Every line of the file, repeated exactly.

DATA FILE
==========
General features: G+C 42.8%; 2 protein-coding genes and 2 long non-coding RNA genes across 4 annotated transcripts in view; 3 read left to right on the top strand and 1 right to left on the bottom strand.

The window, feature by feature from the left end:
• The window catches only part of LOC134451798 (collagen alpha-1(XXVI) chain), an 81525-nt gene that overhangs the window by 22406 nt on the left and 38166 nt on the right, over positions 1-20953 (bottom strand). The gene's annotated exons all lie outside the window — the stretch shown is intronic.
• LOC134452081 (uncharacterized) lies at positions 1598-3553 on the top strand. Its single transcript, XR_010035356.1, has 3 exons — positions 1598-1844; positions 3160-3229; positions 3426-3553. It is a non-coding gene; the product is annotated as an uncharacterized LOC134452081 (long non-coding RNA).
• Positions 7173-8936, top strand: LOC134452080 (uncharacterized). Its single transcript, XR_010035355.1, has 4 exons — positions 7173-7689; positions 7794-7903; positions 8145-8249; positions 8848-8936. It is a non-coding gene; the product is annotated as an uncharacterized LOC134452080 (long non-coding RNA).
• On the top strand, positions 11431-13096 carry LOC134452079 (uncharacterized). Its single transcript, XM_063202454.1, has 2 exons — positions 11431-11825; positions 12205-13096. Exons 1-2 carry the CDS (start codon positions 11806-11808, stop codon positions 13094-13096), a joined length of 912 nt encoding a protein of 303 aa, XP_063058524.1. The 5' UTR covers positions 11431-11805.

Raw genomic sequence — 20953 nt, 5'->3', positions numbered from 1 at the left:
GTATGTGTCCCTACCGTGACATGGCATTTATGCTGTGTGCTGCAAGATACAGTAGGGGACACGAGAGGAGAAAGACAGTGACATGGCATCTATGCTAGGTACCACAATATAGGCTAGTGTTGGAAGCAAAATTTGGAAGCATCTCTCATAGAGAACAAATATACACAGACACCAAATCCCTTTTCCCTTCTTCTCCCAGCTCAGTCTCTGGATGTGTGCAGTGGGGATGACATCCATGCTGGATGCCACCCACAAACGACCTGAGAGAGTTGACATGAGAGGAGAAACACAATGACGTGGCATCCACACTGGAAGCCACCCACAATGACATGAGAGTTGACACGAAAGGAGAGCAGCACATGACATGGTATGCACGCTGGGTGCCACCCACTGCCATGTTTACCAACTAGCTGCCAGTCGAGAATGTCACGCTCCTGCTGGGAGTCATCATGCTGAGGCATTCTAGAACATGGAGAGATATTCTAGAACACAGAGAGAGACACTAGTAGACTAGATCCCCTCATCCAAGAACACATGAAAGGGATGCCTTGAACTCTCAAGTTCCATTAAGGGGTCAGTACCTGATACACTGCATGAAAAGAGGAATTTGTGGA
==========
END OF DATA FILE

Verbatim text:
General features: G+C 42.8%; 2 protein-coding genes and 2 long non-coding RNA genes across 4 annotated transcripts in view; 3 read left to right on the top strand and 1 right to left on the bottom strand.

The window, feature by feature from the left end:
• The window catches only part of LOC134451798 (collagen alpha-1(XXVI) chain), an 81525-nt gene that overhangs the window by 22406 nt on the left and 38166 nt on the right, over positions 1-20953 (bottom strand). The gene's annotated exons all lie outside the window — the stretch shown is intronic.
• LOC134452081 (uncharacterized) lies at positions 1598-3553 on the top strand. Its single transcript, XR_010035356.1, has 3 exons — positions 1598-1844; positions 3160-3229; positions 3426-3553. It is a non-coding gene; the product is annotated as an uncharacterized LOC134452081 (long non-coding RNA).
• Positions 7173-8936, top strand: LOC134452080 (uncharacterized). Its single transcript, XR_010035355.1, has 4 exons — positions 7173-7689; positions 7794-7903; positions 8145-8249; positions 8848-8936. It is a non-coding gene; the product is annotated as an uncharacterized LOC134452080 (long non-coding RNA).
• On the top strand, positions 11431-13096 carry LOC134452079 (uncharacterized). Its single transcript, XM_063202454.1, has 2 exons — positions 11431-11825; positions 12205-13096. Exons 1-2 carry the CDS (start codon positions 11806-11808, stop codon positions 13094-13096), a joined length of 912 nt encoding a protein of 303 aa, XP_063058524.1. The 5' UTR covers positions 11431-11805.

Raw genomic sequence — 20953 nt, 5'->3', positions numbered from 1 at the left:
GTATGTGTCCCTACCGTGACATGGCATTTATGCTGTGTGCTGCAAGATACAGTAGGGGACACGAGAGGAGAAAGACAGTGACATGGCATCTATGCTAGGTACCACAATATAGGCTAGTGTTGGAAGCAAAATTTGGAAGCATCTCTCATAGAGAACAAATATACACAGACACCAAATCCCTTTTCCCTTCTTCTCCCAGCTCAGTCTCTGGATGTGTGCAGTGGGGATGACATCCATGCTGGATGCCACCCACAAACGACCTGAGAGAGTTGACATGAGAGGAGAAACACAATGACGTGGCATCCACACTGGAAGCCACCCACAATGACATGAGAGTTGACACGAAAGGAGAGCAGCACATGACATGGTATGCACGCTGGGTGCCACCCACTGCCATGTTTACCAACTAGCTGCCAGTCGAGAATGTCACGCTCCTGCTGGGAGTCATCATGCTGAGGCATTCTAGAACATGGAGAGATATTCTAGAACACAGAGAGAGACACTAGTAGACTAGATCCCCTCATCCAAGAACACATGAAAGGGATGCCTTGAACTCTCAAGTTCCATTAAGGGGTCAGTACCTGATACACTGCATGAAAAGAGGAATTTGTGGA